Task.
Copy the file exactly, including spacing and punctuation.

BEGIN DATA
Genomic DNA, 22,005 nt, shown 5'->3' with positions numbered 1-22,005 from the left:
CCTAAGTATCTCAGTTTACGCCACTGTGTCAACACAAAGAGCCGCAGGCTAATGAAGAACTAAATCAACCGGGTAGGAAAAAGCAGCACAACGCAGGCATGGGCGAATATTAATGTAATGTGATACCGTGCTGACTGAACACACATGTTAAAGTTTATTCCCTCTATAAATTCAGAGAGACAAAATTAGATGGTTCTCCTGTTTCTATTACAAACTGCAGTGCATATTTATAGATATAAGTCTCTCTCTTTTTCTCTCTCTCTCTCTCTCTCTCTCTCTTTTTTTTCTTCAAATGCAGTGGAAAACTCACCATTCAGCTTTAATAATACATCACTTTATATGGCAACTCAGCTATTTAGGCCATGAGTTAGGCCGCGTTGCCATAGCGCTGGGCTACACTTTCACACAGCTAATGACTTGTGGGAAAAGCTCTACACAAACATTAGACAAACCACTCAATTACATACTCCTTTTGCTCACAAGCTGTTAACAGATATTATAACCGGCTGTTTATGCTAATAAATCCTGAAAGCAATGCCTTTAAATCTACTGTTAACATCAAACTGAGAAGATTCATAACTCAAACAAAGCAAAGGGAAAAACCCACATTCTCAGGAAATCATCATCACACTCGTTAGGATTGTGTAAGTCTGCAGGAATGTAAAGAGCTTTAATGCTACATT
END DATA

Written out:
Genomic DNA, 22,005 nt, shown 5'->3' with positions numbered 1-22,005 from the left:
CCTAAGTATCTCAGTTTACGCCACTGTGTCAACACAAAGAGCCGCAGGCTAATGAAGAACTAAATCAACCGGGTAGGAAAAAGCAGCACAACGCAGGCATGGGCGAATATTAATGTAATGTGATACCGTGCTGACTGAACACACATGTTAAAGTTTATTCCCTCTATAAATTCAGAGAGACAAAATTAGATGGTTCTCCTGTTTCTATTACAAACTGCAGTGCATATTTATAGATATAAGTCTCTCTCTTTTTCTCTCTCTCTCTCTCTCTCTCTCTCTTTTTTTTCTTCAAATGCAGTGGAAAACTCACCATTCAGCTTTAATAATACATCACTTTATATGGCAACTCAGCTATTTAGGCCATGAGTTAGGCCGCGTTGCCATAGCGCTGGGCTACACTTTCACACAGCTAATGACTTGTGGGAAAAGCTCTACACAAACATTAGACAAACCACTCAATTACATACTCCTTTTGCTCACAAGCTGTTAACAGATATTATAACCGGCTGTTTATGCTAATAAATCCTGAAAGCAATGCCTTTAAATCTACTGTTAACATCAAACTGAGAAGATTCATAACTCAAACAAAGCAAAGGGAAAAACCCACATTCTCAGGAAATCATCATCACACTCGTTAGGATTGTGTAAGTCTGCAGGAATGTAAAGAGCTTTAATGCTACATT